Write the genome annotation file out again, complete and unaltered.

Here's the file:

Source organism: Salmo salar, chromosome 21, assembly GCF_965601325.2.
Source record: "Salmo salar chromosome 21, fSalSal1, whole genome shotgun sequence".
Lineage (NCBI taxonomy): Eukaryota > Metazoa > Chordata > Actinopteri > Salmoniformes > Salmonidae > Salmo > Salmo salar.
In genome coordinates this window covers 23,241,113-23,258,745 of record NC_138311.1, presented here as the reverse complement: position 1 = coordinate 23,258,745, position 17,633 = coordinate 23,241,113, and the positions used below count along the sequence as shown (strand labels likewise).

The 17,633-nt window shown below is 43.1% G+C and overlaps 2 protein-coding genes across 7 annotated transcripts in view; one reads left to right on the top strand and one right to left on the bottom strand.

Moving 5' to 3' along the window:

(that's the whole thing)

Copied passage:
Source organism: Salmo salar, chromosome 21, assembly GCF_965601325.2.
Source record: "Salmo salar chromosome 21, fSalSal1, whole genome shotgun sequence".
Lineage (NCBI taxonomy): Eukaryota > Metazoa > Chordata > Actinopteri > Salmoniformes > Salmonidae > Salmo > Salmo salar.
In genome coordinates this window covers 23,241,113-23,258,745 of record NC_138311.1, presented here as the reverse complement: position 1 = coordinate 23,258,745, position 17,633 = coordinate 23,241,113, and the positions used below count along the sequence as shown (strand labels likewise).

The 17,633-nt window shown below is 43.1% G+C and overlaps 2 protein-coding genes across 7 annotated transcripts in view; one reads left to right on the top strand and one right to left on the bottom strand.

Moving 5' to 3' along the window: